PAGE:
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Windmill plan in jeopardy: developer says state's proposal to protect bats and birds too expensive  

A state proposal for limiting bird and bat deaths at a planned windmill site in Highland County is so costly it could endanger the project, the developer’s lawyer says.

The state’s proposal for monitoring and limiting the deaths would cost up to $6.8 million over the 20-year life of the project, said the lawyer, John W. Flora of Harrisonburg.

The developer, Highland New Wind Development, prefers a program costing $600,000, with $150,000 coming from the state or some other source.

“Our proposal is very generous for a project of this size,” Flora said during a State Corporation Commission hearing yesterday.

The state is making a good-faith proposal for protecting wildlife, said Roger L. Chaffe, a state lawyer representing the Department of Game and Inland Fisheries. “Wildlife is one of the resources of the commonwealth that are protected by law,” he said.

It remains to be worked out how to protect flying animals from the windmills and their spinning blades. But state officials say the cost could be much less than the $6.8 million.

Highland New Wind is proposing to build 19 windmills on two ridges about 150 miles northwest of Richmond. Each would stand nearly 400 feet tall – about the height of the Federal Reserve Bank building in downtown Richmond.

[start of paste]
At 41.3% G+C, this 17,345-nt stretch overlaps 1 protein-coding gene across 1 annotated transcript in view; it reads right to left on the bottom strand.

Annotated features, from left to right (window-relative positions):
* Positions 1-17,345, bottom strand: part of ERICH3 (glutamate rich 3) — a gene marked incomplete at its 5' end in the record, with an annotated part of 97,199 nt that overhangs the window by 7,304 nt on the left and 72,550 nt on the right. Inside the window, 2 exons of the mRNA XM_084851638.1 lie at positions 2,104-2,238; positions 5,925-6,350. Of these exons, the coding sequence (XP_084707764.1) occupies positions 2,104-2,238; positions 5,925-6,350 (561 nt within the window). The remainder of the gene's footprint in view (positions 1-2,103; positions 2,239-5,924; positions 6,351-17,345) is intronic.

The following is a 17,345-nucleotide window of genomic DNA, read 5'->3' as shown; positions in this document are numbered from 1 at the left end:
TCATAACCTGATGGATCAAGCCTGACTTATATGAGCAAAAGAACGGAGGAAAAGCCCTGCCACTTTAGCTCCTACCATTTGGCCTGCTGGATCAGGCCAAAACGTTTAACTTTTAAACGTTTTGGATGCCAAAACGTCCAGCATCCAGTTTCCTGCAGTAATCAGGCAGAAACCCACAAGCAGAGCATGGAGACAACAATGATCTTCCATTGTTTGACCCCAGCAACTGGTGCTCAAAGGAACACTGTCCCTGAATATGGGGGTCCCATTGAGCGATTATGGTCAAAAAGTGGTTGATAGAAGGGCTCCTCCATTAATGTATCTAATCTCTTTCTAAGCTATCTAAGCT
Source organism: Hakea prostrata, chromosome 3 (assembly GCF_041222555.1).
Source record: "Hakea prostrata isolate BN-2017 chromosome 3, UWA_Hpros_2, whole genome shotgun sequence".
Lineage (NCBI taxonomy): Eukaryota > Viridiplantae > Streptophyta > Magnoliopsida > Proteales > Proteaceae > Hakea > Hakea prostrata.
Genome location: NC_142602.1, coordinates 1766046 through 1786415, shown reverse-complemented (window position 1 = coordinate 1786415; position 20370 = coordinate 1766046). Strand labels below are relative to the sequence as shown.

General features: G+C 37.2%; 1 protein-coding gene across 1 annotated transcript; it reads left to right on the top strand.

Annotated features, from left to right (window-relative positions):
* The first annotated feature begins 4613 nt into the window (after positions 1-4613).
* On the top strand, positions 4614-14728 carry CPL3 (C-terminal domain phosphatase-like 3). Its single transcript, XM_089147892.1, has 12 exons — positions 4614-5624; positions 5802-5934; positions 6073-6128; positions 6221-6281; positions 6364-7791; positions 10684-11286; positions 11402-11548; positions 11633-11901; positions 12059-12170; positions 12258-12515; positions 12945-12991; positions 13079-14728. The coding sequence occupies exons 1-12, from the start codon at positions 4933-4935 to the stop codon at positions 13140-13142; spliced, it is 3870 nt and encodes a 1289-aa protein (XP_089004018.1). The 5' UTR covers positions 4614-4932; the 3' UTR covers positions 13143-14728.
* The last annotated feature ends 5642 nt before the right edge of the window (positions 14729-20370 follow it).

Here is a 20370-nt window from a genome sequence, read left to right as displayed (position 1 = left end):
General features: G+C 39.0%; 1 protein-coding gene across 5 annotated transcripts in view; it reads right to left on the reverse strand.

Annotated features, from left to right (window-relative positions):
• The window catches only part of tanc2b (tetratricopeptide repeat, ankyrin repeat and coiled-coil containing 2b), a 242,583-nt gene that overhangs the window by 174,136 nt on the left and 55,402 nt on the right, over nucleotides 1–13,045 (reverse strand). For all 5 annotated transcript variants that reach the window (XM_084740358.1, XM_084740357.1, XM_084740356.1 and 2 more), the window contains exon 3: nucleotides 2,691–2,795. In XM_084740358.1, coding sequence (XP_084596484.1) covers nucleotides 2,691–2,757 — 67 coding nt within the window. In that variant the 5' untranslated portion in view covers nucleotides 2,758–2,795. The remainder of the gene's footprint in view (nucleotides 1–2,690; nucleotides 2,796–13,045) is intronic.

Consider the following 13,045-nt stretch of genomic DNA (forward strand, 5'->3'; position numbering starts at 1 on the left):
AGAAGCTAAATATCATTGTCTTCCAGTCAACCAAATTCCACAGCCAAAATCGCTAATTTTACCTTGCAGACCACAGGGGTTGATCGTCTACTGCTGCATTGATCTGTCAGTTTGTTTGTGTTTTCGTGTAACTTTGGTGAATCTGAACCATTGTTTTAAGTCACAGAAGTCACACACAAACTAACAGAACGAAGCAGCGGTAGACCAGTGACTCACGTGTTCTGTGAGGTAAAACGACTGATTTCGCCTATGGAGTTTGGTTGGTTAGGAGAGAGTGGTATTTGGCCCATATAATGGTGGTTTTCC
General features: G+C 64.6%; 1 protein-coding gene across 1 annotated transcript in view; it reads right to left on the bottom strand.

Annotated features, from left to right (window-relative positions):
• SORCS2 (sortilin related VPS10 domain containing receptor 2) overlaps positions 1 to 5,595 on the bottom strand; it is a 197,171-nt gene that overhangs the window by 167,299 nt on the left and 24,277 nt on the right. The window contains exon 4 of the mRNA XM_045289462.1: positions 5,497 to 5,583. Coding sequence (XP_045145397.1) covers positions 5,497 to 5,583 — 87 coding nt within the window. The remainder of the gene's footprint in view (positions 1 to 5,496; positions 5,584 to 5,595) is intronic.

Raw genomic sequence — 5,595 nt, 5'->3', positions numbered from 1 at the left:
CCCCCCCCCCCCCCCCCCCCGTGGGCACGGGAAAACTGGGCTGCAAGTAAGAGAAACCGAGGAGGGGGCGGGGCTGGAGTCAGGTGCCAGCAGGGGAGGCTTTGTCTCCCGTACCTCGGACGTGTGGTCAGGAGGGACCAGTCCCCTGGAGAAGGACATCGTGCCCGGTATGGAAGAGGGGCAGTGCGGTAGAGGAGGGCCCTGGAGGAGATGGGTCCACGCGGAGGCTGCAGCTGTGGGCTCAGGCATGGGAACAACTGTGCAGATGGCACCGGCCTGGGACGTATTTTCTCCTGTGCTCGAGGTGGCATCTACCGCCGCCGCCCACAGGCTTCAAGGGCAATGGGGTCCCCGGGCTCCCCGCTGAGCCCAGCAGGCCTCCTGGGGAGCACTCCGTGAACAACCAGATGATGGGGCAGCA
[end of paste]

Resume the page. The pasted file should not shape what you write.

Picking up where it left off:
The $65 million project would be Virginia’s first major wind farm. A permit from the SCC represents its last big regulatory hurdle.

In March, SCC hearing examiner Alexander F. Skirpan Jr. recommended approval pending development of a program to limit bird-and-bat deaths.

The commission directed Skirpan to hold a hearing on ways to best monitor and limit the deaths. The hearing should conclude today.

A monitoring program could include counting carcasses. A so-called mitigation program – ways to limit the deaths – could involve shutting down some windmills when the flying animals are active.

State biologists suggest monitoring the animals over several years. Highland New Wind wants a shorter monitoring plan, of perhaps one year.

Much of the potential cost of the state’s plan involves lost revenue from periodically shutting down windmills, Flora said.

It could take Skirpan several weeks to make a recommendation to the commission. The commission should rule on the project later this year.

Supporters say the windmills would create up to 39 megawatts of power, enough for 10,000 to 15,000 homes. Opponents say the wind-dependent turbines would provide little power compared to their environmental harm.

By Rex Springston
Staff Writer

Richmond Times-Dispatch

18 July 2007

This article is the work of the source indicated. Any opinions expressed in it are not necessarily those of National Wind Watch.

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